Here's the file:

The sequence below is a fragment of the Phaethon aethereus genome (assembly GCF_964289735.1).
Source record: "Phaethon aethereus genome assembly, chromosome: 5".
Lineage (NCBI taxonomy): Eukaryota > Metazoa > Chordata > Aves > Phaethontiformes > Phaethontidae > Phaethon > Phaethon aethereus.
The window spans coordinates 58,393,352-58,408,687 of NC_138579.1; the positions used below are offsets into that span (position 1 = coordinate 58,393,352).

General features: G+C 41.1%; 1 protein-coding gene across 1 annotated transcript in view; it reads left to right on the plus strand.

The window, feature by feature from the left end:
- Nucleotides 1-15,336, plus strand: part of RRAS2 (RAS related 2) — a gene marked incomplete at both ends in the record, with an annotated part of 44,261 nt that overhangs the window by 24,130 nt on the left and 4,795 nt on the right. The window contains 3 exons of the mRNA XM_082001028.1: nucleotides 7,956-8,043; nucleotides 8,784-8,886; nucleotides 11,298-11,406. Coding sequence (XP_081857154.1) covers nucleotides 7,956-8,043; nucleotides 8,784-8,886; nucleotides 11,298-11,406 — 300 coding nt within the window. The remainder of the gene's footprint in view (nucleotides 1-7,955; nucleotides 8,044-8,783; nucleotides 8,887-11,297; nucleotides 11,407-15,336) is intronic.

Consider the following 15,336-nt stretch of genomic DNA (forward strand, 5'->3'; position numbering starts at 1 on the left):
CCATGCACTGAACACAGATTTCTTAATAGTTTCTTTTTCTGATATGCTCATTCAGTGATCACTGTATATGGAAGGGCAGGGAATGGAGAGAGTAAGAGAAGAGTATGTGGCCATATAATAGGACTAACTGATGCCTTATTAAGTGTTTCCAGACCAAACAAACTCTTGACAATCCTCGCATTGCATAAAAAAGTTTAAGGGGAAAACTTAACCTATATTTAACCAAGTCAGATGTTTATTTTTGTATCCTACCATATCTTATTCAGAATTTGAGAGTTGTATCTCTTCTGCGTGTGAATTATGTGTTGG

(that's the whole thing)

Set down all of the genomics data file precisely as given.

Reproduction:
The sequence below is a fragment of the Phaethon aethereus genome (assembly GCF_964289735.1).
Source record: "Phaethon aethereus genome assembly, chromosome: 5".
Lineage (NCBI taxonomy): Eukaryota > Metazoa > Chordata > Aves > Phaethontiformes > Phaethontidae > Phaethon > Phaethon aethereus.
The window spans coordinates 58,393,352-58,408,687 of NC_138579.1; the positions used below are offsets into that span (position 1 = coordinate 58,393,352).

General features: G+C 41.1%; 1 protein-coding gene across 1 annotated transcript in view; it reads left to right on the plus strand.

The window, feature by feature from the left end:
- Nucleotides 1-15,336, plus strand: part of RRAS2 (RAS related 2) — a gene marked incomplete at both ends in the record, with an annotated part of 44,261 nt that overhangs the window by 24,130 nt on the left and 4,795 nt on the right. The window contains 3 exons of the mRNA XM_082001028.1: nucleotides 7,956-8,043; nucleotides 8,784-8,886; nucleotides 11,298-11,406. Coding sequence (XP_081857154.1) covers nucleotides 7,956-8,043; nucleotides 8,784-8,886; nucleotides 11,298-11,406 — 300 coding nt within the window. The remainder of the gene's footprint in view (nucleotides 1-7,955; nucleotides 8,044-8,783; nucleotides 8,887-11,297; nucleotides 11,407-15,336) is intronic.

Consider the following 15,336-nt stretch of genomic DNA (forward strand, 5'->3'; position numbering starts at 1 on the left):
CCATGCACTGAACACAGATTTCTTAATAGTTTCTTTTTCTGATATGCTCATTCAGTGATCACTGTATATGGAAGGGCAGGGAATGGAGAGAGTAAGAGAAGAGTATGTGGCCATATAATAGGACTAACTGATGCCTTATTAAGTGTTTCCAGACCAAACAAACTCTTGACAATCCTCGCATTGCATAAAAAAGTTTAAGGGGAAAACTTAACCTATATTTAACCAAGTCAGATGTTTATTTTTGTATCCTACCATATCTTATTCAGAATTTGAGAGTTGTATCTCTTCTGCGTGTGAATTATGTGTTGG